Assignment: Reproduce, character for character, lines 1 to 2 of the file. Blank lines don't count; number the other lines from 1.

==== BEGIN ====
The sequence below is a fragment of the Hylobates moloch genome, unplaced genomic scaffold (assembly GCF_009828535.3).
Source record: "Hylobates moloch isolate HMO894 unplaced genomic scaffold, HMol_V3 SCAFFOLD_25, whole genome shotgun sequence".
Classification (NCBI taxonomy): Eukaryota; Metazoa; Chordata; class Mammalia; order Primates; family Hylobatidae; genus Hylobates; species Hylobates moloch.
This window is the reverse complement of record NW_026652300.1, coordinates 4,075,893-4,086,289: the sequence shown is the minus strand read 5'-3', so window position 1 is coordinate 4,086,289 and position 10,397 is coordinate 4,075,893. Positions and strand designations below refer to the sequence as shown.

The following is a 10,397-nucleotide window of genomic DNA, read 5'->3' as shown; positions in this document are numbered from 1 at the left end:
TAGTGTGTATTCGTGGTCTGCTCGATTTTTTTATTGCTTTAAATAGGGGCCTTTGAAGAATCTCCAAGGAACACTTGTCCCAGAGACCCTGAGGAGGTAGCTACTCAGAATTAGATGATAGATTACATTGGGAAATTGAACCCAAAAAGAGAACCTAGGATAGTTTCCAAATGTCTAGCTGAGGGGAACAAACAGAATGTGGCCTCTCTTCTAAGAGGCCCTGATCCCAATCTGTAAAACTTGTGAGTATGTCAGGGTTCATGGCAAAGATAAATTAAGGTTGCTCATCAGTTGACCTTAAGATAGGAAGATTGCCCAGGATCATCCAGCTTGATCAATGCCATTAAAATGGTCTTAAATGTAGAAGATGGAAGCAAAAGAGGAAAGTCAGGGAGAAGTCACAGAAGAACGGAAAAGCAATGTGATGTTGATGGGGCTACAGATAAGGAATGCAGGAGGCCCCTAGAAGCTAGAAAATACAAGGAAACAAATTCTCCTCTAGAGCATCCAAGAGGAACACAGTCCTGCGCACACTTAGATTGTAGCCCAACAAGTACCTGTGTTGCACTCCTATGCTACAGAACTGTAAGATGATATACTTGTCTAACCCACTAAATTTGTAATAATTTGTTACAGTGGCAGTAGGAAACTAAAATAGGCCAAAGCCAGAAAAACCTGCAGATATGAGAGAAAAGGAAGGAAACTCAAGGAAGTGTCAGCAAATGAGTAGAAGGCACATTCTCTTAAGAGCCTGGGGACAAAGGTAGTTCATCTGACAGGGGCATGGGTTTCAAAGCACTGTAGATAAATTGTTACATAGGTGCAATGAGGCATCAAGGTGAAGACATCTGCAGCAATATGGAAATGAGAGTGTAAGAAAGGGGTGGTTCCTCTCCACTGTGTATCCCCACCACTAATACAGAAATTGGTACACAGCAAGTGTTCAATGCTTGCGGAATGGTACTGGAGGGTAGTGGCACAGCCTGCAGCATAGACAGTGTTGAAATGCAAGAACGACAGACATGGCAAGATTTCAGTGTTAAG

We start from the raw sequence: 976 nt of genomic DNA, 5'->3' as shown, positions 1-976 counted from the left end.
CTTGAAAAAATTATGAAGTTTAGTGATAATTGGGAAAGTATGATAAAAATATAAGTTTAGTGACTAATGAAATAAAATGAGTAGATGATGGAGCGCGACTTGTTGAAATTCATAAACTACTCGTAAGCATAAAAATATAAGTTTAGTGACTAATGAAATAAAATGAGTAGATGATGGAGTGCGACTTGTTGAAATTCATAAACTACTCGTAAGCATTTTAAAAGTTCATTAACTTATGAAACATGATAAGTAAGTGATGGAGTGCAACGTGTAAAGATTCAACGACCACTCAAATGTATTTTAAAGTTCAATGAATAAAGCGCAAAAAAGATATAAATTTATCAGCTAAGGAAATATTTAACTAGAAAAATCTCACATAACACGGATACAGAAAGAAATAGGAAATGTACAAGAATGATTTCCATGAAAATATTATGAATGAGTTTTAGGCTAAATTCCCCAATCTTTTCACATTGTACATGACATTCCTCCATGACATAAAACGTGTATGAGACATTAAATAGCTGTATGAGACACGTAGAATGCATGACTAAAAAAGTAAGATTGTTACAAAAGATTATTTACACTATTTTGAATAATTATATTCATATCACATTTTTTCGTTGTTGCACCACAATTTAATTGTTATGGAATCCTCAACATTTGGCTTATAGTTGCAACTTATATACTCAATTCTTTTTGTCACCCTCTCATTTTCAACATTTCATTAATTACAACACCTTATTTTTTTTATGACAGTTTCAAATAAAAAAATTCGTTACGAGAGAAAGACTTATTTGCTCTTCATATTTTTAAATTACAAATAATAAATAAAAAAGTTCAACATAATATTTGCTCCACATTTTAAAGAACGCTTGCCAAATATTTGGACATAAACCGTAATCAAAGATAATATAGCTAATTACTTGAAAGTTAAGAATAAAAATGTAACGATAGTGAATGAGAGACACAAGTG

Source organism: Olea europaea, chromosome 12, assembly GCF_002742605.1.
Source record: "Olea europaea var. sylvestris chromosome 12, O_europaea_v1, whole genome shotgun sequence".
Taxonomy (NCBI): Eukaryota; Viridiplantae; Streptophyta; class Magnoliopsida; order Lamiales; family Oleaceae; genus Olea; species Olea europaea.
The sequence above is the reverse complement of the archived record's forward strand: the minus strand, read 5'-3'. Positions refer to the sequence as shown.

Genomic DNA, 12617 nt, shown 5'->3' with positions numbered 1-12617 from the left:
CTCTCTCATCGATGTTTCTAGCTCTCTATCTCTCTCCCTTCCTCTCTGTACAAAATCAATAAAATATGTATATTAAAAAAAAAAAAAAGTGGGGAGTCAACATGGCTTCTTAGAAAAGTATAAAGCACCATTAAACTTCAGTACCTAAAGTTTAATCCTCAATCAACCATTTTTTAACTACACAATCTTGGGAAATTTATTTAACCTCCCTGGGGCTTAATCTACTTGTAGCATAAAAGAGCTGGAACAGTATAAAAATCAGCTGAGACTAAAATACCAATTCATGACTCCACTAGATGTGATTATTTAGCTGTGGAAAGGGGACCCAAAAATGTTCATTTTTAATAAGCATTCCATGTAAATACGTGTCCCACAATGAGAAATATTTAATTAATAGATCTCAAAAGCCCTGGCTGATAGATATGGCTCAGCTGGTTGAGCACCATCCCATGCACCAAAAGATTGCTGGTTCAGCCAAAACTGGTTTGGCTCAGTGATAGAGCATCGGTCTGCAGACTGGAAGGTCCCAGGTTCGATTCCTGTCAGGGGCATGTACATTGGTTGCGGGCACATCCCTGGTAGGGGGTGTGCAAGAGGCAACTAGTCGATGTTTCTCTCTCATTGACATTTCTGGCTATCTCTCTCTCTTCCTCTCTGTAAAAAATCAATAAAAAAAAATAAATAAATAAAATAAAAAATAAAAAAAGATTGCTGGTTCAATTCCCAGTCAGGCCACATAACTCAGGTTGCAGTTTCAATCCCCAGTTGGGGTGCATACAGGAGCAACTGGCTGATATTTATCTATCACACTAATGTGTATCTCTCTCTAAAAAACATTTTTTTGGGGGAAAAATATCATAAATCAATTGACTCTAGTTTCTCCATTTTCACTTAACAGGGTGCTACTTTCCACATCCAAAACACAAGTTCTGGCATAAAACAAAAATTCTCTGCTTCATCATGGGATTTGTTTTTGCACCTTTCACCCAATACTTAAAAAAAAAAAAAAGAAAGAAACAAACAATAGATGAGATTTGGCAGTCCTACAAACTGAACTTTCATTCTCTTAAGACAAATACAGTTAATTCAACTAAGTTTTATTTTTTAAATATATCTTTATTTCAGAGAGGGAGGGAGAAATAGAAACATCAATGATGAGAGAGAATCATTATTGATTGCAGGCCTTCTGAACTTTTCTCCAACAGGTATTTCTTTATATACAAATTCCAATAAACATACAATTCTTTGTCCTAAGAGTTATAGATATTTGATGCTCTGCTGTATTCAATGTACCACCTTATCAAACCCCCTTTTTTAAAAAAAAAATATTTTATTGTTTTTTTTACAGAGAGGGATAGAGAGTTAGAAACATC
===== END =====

The sequence below is a fragment of the Hylobates moloch genome, unplaced genomic scaffold (assembly GCF_009828535.3).
Source record: "Hylobates moloch isolate HMO894 unplaced genomic scaffold, HMol_V3 SCAFFOLD_25, whole genome shotgun sequence".